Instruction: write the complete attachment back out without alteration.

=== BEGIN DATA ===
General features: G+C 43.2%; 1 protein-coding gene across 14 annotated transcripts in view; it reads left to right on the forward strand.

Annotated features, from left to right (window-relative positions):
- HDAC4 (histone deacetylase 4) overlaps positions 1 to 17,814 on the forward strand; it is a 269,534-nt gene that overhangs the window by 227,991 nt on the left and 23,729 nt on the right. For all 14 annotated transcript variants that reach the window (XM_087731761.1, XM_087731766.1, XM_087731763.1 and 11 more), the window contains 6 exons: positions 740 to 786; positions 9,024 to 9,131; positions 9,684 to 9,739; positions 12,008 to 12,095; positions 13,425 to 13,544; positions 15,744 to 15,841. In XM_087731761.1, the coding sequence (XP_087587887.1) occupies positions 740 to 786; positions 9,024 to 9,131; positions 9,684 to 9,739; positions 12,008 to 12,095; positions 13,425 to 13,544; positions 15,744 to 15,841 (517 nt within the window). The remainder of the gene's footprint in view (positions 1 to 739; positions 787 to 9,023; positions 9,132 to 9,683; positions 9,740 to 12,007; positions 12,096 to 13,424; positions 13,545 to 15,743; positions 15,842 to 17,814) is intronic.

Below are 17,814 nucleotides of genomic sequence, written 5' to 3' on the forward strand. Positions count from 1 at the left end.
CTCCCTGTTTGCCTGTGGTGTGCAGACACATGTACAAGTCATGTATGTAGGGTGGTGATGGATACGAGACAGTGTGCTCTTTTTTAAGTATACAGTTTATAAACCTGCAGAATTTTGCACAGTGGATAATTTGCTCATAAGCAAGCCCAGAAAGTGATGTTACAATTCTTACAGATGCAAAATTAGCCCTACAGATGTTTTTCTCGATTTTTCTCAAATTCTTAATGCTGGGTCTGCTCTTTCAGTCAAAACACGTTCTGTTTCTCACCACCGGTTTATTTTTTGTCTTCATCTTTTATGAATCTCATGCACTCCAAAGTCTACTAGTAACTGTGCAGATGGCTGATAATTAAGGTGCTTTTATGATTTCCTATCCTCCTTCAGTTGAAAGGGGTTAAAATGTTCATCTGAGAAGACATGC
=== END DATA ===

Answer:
General features: G+C 43.2%; 1 protein-coding gene across 14 annotated transcripts in view; it reads left to right on the forward strand.

Annotated features, from left to right (window-relative positions):
- HDAC4 (histone deacetylase 4) overlaps positions 1 to 17,814 on the forward strand; it is a 269,534-nt gene that overhangs the window by 227,991 nt on the left and 23,729 nt on the right. For all 14 annotated transcript variants that reach the window (XM_087731761.1, XM_087731766.1, XM_087731763.1 and 11 more), the window contains 6 exons: positions 740 to 786; positions 9,024 to 9,131; positions 9,684 to 9,739; positions 12,008 to 12,095; positions 13,425 to 13,544; positions 15,744 to 15,841. In XM_087731761.1, the coding sequence (XP_087587887.1) occupies positions 740 to 786; positions 9,024 to 9,131; positions 9,684 to 9,739; positions 12,008 to 12,095; positions 13,425 to 13,544; positions 15,744 to 15,841 (517 nt within the window). The remainder of the gene's footprint in view (positions 1 to 739; positions 787 to 9,023; positions 9,132 to 9,683; positions 9,740 to 12,007; positions 12,096 to 13,424; positions 13,545 to 15,743; positions 15,842 to 17,814) is intronic.

Below are 17,814 nucleotides of genomic sequence, written 5' to 3' on the forward strand. Positions count from 1 at the left end.
CTCCCTGTTTGCCTGTGGTGTGCAGACACATGTACAAGTCATGTATGTAGGGTGGTGATGGATACGAGACAGTGTGCTCTTTTTTAAGTATACAGTTTATAAACCTGCAGAATTTTGCACAGTGGATAATTTGCTCATAAGCAAGCCCAGAAAGTGATGTTACAATTCTTACAGATGCAAAATTAGCCCTACAGATGTTTTTCTCGATTTTTCTCAAATTCTTAATGCTGGGTCTGCTCTTTCAGTCAAAACACGTTCTGTTTCTCACCACCGGTTTATTTTTTGTCTTCATCTTTTATGAATCTCATGCACTCCAAAGTCTACTAGTAACTGTGCAGATGGCTGATAATTAAGGTGCTTTTATGATTTCCTATCCTCCTTCAGTTGAAAGGGGTTAAAATGTTCATCTGAGAAGACATGC